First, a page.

A teacher enters a classroom and sits at the chair in front of the blackboard. There are 5 minutes left before the beginning of the first class of the course and the students are taking their seats. It is the first time they see each other, they don’t know the teacher and the teacher doesn’t know them. Will they understand what the professor will talk about during the class? Will the teacher be able to distinguish curious eyes from those lost and confused? Will they ask something or will they just leave the class with a simple “goodbye”?
The relation between a teacher and a group of students is a relation of communication in which both parts give and receive information in a continuous exchange. When a person receives interesting or important information, she tries to reprocess them and use them to modify her own beliefs on a given subject. To succeed in this means learning. But what happens if the information is not given efficiently? What happens when communication is disrupted and doesn’t work? Learning becomes hard, the interpretative effort increases, the misunderstandings distance the achievement of learning outcomes, the motivation to apprehend drops.
Our teacher has asked herself legitimate questions: the communicative relationship that she is preparing to establish with her students could be disrupted by a failure to share certain language codes, maybe those specific for the subject or the study materials. The relationship could be also disrupted by the difficulty to receive and read those signals that allow you to regulate your actions, whether they are non-verbal language signals or explicit questions.
For communication, and consequently learning, to take place profitably, the transmission channels must work in both directions. The teacher will make every effort to be as clear as possible, to present arguments in logical units with sense, to give adequate materials to her students, trying to learn their educational and professional background. But that won’t be enough. She will need to know every doubt students may still have, what has caught their attention the most, whether they have lived the lecture with a feeling of anxiety, boredom, or enthusiasm. The learning potential will not be realized as half of the communication process will be missing.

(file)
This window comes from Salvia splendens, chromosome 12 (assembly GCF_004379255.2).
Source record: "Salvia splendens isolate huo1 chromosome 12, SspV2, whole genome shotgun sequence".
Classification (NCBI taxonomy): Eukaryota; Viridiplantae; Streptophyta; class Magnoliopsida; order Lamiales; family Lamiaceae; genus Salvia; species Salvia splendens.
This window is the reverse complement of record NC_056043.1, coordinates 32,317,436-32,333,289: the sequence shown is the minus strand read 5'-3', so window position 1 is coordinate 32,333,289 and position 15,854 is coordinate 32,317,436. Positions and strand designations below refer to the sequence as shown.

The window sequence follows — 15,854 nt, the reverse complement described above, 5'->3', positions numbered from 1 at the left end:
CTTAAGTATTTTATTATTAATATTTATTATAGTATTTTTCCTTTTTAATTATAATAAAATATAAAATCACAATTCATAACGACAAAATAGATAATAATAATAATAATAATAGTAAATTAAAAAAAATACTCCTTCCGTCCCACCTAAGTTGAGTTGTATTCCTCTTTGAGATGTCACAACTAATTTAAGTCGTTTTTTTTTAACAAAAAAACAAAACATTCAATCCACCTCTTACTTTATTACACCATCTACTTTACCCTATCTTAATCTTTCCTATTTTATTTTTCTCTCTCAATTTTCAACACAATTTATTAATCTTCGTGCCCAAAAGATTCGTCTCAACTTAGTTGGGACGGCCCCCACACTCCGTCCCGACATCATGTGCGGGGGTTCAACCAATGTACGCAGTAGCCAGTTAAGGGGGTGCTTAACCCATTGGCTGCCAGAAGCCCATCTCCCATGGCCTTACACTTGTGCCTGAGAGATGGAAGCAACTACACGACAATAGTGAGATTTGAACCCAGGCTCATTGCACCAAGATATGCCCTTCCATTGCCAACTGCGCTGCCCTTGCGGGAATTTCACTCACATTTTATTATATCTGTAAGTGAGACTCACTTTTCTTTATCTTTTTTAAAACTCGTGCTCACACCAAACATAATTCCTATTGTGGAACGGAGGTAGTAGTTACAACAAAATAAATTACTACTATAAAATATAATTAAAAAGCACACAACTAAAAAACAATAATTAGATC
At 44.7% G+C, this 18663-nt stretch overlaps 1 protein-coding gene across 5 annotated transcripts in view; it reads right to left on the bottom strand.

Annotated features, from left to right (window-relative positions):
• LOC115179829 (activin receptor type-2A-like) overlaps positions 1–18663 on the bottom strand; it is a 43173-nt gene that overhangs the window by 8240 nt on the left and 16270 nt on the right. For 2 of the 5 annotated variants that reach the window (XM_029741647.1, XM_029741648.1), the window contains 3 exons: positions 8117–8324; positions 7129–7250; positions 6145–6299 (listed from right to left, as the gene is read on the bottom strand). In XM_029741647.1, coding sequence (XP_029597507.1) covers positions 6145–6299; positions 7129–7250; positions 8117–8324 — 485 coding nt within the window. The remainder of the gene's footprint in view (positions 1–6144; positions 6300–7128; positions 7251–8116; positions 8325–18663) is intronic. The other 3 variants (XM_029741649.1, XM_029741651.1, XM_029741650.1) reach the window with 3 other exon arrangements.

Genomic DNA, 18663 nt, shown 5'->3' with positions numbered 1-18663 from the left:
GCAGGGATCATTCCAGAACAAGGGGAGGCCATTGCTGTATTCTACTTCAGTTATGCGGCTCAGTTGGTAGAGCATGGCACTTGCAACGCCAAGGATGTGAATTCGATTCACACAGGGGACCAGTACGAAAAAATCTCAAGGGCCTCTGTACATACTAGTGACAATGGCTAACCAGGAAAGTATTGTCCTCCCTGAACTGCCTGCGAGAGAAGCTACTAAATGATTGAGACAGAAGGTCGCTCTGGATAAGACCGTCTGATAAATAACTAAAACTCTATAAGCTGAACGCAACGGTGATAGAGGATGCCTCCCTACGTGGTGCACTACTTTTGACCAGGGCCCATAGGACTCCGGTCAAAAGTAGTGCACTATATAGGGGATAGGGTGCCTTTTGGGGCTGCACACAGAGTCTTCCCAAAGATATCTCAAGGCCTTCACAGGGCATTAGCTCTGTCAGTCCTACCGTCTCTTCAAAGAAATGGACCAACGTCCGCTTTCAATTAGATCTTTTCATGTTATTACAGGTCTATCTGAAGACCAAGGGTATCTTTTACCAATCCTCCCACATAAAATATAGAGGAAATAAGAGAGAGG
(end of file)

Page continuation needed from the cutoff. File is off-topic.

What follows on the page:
The regulatory function of feedback has educational importance both for students and teachers, as both parts learn only if they can modify their attitude and behavior based on the information they receive during the communication process of teaching/learning. The condition is that the feedback has to be continuous, and has to happen during the course and not at the end — as it usually happens in most university courses. Until a few years ago, this would have sounded like a utopia: how can we allow teachers to have impressions, comments, feedback, from their numerous students in a continuous way during the course?
Today, this is possible thanks to educational technologies as Wyblo. Through a simple and intuitive app, students can make known positive and negative aspects of the didactic, transmit their emotions towards the teaching, and their level of trust in the teacher. The test is taken anonymously and it takes only a few minutes after each class to compile it. Through a continuous feedback system, teachers can learn how to “adjust the range” of their teaching, facilitating the learning of their students. At the same time, students are called to play an active and conscious role in their learning process, feeling co-responsible for the quality of teaching.